The center is on a mission to improve the materials and technologies built into every solar panel, LED light, and other products.
With millions of dollars in backing from the industry and Ohio's Third Frontier, a new research team at Case Western Reserve University is at the center of a global engineering drive to figure out how air pollution, the weather -- and sunlight itself -- can slowly damage a solar panel and reduce its output.
With a name that will the tie the tongues of many, the Solar Durability and Lifetime Extension Center is on a mission to improve the multiple materials and technologies built into every solar panel, every LED light, and a multitude of other materials used in other manufactured products that must stand up to the environment. The idea is to extend their durability and performance.
"What we are seeing is that energy is a big topic," says center director Roger French, a professor of materials science and a 25-year veteran researcher for DuPont. "They (materials and products) are a large investment. And if you can't be comfortable with how long they will last, you will have a major hesitation about whether you should buy it."
Typically, solar panels are guaranteed to last 25 years. Some have been operating for nearly 40 years, and without any maintenance. That's the good news.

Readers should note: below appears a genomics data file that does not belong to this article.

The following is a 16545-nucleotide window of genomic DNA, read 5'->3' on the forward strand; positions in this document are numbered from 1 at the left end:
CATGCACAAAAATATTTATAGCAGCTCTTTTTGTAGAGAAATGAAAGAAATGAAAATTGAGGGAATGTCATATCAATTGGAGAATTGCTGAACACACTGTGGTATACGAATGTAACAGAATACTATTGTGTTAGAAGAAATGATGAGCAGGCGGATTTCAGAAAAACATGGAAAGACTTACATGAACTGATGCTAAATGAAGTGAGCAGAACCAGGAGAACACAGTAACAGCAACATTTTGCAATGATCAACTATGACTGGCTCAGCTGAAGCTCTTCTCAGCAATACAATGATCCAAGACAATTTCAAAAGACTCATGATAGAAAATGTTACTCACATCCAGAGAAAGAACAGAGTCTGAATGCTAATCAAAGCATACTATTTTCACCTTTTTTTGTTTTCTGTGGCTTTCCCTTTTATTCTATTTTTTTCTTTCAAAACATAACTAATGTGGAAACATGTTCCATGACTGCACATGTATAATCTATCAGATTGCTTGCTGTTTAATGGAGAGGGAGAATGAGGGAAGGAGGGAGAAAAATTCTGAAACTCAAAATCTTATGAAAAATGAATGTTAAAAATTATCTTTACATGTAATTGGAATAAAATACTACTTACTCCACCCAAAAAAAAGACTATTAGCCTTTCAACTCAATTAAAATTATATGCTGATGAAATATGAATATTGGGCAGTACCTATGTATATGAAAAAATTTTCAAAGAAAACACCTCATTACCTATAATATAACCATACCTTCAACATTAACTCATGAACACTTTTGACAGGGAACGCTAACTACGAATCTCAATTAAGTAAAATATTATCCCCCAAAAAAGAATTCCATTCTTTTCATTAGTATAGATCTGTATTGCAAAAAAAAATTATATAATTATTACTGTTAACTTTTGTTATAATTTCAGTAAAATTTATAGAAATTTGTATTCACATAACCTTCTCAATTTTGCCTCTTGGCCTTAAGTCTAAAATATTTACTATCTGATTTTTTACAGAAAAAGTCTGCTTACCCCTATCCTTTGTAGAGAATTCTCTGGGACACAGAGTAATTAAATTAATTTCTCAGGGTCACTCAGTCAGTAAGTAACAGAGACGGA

The bad news is that over years, the power output of even the best panels slowly decreases. And in cheap panels, it can plummet much sooner.
"Energy technology needs to last 40 to 60 years," says French. "The question comes down to a technology's lifetime performance, not on its initial performance but its lifetime performance. And that is what makes this a scientific challenge -- how do we approach a question that is 50 years long and have confidence that we can figure out solid answers? That is the focus of what we are working on."
French is pretty sure it can be done.
"I think in 10 years, PV (photo-voltaic) modules will be engineered to last 60 years," he says, a few days before the center's grand opening on Thursday.
With a staff of nearly two dozen, including post doctorate, graduate and undergraduate students, the center on the CWRU campus has been busy systematically torturing solar panels from the world's major manufacturers.
The panels -- and just as importantly, the materials from which they are made -- are being subjected to light brighter than sunlight anywhere on earth, temperatures hotter than Death Valley in the summer and colder than an Antarctic winter.
Some are also bathed in corrosive salty fog, others blasted with heat and humidity higher than any jungle. One laboratory apparatus can focus light so that it is 1,200 times brighter than the sun.
The point of all of this abuse is to systematically simulate years of real-world service in only a few months or a couple of years.